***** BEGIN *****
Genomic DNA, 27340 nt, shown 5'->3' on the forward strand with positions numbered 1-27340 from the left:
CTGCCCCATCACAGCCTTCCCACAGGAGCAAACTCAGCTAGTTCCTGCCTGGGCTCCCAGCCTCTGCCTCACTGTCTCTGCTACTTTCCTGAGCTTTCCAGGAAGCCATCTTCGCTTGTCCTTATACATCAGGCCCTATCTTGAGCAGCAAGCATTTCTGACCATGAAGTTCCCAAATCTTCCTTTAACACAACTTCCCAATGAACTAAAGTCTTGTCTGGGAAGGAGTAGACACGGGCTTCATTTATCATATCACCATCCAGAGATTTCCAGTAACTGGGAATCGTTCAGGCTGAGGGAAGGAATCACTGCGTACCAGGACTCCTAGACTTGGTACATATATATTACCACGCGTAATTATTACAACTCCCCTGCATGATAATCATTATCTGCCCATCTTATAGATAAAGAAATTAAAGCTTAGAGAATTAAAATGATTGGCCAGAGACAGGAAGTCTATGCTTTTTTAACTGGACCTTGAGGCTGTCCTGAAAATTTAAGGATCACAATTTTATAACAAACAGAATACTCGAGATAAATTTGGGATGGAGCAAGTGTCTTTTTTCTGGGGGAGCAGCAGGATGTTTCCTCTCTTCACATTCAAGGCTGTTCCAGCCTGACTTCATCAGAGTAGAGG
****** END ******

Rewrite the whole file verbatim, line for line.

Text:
Genomic DNA, 27340 nt, shown 5'->3' on the forward strand with positions numbered 1-27340 from the left:
CTGCCCCATCACAGCCTTCCCACAGGAGCAAACTCAGCTAGTTCCTGCCTGGGCTCCCAGCCTCTGCCTCACTGTCTCTGCTACTTTCCTGAGCTTTCCAGGAAGCCATCTTCGCTTGTCCTTATACATCAGGCCCTATCTTGAGCAGCAAGCATTTCTGACCATGAAGTTCCCAAATCTTCCTTTAACACAACTTCCCAATGAACTAAAGTCTTGTCTGGGAAGGAGTAGACACGGGCTTCATTTATCATATCACCATCCAGAGATTTCCAGTAACTGGGAATCGTTCAGGCTGAGGGAAGGAATCACTGCGTACCAGGACTCCTAGACTTGGTACATATATATTACCACGCGTAATTATTACAACTCCCCTGCATGATAATCATTATCTGCCCATCTTATAGATAAAGAAATTAAAGCTTAGAGAATTAAAATGATTGGCCAGAGACAGGAAGTCTATGCTTTTTTAACTGGACCTTGAGGCTGTCCTGAAAATTTAAGGATCACAATTTTATAACAAACAGAATACTCGAGATAAATTTGGGATGGAGCAAGTGTCTTTTTTCTGGGGGAGCAGCAGGATGTTTCCTCTCTTCACATTCAAGGCTGTTCCAGCCTGACTTCATCAGAGTAGAGG